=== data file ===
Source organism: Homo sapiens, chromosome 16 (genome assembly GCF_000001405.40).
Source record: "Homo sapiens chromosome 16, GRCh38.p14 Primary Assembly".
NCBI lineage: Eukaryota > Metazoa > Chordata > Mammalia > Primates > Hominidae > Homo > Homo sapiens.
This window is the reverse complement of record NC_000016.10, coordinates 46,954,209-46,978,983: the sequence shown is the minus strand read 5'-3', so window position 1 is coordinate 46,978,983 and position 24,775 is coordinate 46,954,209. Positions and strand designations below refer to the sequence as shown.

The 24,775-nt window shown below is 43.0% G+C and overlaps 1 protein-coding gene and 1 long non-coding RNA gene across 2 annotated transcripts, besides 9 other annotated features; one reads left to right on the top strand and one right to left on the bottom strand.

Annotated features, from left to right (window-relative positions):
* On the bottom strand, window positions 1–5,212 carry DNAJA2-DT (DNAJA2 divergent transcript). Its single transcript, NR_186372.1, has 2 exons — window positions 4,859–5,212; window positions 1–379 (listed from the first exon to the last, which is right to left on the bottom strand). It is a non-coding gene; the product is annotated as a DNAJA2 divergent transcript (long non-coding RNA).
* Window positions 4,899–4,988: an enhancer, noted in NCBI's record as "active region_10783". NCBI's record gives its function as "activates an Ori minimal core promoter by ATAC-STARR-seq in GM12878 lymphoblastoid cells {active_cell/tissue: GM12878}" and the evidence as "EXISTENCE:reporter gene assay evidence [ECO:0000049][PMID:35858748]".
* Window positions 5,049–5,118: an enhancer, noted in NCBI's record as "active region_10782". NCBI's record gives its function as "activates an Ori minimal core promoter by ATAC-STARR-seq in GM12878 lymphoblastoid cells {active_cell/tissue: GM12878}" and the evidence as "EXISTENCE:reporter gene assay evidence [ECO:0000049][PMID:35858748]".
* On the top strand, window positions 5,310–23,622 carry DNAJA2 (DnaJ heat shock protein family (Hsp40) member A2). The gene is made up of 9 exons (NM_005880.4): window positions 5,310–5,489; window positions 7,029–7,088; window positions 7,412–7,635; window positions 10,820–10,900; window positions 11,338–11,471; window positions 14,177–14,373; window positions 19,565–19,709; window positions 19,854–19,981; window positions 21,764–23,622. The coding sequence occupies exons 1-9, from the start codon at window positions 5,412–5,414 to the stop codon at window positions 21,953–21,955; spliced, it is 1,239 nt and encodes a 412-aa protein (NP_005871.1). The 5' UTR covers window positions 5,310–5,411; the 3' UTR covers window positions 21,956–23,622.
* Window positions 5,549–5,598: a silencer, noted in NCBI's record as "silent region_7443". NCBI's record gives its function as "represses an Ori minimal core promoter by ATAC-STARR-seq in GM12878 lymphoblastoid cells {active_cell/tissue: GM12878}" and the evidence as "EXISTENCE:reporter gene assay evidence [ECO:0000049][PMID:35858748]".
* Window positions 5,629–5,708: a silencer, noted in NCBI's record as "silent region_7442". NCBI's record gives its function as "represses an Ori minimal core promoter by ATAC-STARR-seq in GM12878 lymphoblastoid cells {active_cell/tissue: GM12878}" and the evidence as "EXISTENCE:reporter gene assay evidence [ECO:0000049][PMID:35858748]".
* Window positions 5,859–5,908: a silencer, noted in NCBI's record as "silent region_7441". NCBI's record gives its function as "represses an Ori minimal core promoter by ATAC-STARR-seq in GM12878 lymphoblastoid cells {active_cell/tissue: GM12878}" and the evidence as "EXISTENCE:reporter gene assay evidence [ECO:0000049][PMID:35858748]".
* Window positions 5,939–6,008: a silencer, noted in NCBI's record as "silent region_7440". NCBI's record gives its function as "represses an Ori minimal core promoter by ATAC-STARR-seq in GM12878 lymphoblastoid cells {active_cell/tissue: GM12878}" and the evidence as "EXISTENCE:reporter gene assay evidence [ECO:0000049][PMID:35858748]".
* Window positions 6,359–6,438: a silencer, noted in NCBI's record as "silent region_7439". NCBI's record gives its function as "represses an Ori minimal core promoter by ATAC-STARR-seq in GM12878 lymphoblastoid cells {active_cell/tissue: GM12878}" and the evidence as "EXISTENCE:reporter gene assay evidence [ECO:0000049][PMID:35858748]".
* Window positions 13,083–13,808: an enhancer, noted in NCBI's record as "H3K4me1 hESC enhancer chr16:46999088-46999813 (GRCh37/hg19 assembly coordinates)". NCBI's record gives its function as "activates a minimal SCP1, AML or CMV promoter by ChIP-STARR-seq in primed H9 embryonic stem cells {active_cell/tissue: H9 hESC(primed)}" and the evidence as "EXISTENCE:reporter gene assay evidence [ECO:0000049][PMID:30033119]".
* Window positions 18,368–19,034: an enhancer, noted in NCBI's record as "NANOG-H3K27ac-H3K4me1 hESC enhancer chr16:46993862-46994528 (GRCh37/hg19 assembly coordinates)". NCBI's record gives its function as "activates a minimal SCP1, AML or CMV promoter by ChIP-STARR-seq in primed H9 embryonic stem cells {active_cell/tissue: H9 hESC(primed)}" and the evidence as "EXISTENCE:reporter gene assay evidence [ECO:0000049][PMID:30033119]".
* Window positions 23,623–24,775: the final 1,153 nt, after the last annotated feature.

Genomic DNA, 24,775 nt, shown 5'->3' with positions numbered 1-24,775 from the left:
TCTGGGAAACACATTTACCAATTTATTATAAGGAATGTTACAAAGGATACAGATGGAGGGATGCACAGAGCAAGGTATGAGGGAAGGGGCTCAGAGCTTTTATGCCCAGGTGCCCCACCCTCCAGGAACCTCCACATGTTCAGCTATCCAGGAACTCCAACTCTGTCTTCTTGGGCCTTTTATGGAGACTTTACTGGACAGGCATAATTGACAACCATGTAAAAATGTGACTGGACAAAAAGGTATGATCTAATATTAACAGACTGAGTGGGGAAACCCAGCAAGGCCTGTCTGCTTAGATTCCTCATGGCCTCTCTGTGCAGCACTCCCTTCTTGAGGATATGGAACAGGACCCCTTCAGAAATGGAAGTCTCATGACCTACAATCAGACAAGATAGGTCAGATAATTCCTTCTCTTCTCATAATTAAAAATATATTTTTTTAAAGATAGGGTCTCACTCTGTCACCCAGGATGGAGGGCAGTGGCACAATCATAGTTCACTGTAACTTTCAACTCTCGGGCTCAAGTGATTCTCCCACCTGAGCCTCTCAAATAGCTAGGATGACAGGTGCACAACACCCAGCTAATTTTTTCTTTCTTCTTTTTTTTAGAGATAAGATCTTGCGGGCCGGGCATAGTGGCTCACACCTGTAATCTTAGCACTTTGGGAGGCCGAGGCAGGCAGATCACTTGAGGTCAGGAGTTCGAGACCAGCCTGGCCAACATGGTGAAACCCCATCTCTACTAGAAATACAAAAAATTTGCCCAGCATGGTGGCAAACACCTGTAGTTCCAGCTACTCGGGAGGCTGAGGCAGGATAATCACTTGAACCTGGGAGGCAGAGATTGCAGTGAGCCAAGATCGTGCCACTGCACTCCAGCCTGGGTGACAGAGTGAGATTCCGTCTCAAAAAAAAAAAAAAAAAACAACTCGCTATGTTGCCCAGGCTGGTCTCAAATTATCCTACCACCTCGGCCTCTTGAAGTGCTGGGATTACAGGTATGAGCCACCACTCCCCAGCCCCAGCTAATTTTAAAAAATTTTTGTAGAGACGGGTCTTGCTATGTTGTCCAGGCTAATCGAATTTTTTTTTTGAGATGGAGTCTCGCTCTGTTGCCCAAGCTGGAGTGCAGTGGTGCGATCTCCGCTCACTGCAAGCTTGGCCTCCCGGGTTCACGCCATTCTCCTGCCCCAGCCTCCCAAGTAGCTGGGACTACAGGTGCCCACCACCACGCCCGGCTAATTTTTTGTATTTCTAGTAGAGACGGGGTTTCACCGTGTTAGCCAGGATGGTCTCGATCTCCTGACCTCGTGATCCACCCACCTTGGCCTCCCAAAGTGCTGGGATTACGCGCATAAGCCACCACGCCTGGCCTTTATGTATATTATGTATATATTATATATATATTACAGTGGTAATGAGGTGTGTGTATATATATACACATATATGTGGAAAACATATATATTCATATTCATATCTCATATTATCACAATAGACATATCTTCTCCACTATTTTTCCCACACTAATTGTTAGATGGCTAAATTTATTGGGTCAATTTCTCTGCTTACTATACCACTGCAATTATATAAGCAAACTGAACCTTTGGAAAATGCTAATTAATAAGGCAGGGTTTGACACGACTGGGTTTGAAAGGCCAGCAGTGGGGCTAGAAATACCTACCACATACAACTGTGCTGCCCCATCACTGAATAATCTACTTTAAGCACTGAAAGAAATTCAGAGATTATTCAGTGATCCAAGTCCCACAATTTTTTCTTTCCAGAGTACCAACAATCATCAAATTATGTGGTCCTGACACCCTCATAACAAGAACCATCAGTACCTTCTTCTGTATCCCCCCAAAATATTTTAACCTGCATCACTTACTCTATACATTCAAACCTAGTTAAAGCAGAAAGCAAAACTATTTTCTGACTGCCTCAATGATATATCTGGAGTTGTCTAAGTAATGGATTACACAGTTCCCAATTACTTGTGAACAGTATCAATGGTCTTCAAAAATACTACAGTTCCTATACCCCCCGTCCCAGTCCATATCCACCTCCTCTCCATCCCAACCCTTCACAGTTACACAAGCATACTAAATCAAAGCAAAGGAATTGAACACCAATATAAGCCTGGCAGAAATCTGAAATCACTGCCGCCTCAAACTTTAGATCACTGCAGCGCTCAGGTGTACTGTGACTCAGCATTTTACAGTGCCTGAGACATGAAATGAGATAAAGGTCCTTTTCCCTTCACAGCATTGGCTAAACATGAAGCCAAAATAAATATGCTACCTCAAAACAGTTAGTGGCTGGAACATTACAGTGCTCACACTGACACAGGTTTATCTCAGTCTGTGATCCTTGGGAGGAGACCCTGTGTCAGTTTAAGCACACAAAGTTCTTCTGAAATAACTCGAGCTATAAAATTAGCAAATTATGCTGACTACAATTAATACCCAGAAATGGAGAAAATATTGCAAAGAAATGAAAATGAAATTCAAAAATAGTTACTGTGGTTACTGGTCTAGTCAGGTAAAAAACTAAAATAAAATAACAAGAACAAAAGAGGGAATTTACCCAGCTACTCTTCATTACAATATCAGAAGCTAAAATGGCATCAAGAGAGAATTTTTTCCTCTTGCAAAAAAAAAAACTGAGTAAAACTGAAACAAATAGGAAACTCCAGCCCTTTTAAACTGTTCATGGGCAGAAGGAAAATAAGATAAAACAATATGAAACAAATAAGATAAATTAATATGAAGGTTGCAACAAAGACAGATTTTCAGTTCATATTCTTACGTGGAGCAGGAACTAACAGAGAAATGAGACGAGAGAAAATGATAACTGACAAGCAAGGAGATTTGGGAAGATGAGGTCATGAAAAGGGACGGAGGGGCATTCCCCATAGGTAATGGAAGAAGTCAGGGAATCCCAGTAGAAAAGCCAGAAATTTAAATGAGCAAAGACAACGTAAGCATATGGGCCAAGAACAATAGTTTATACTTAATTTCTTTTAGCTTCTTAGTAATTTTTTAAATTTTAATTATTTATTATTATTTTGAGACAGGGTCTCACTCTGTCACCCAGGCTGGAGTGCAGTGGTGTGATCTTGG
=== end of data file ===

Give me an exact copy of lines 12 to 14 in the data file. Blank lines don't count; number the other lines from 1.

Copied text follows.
* Window positions 5,629–5,708: a silencer, noted in NCBI's record as "silent region_7442". NCBI's record gives its function as "represses an Ori minimal core promoter by ATAC-STARR-seq in GM12878 lymphoblastoid cells {active_cell/tissue: GM12878}" and the evidence as "EXISTENCE:reporter gene assay evidence [ECO:0000049][PMID:35858748]".
* Window positions 5,859–5,908: a silencer, noted in NCBI's record as "silent region_7441". NCBI's record gives its function as "represses an Ori minimal core promoter by ATAC-STARR-seq in GM12878 lymphoblastoid cells {active_cell/tissue: GM12878}" and the evidence as "EXISTENCE:reporter gene assay evidence [ECO:0000049][PMID:35858748]".
* Window positions 5,939–6,008: a silencer, noted in NCBI's record as "silent region_7440". NCBI's record gives its function as "represses an Ori minimal core promoter by ATAC-STARR-seq in GM12878 lymphoblastoid cells {active_cell/tissue: GM12878}" and the evidence as "EXISTENCE:reporter gene assay evidence [ECO:0000049][PMID:35858748]".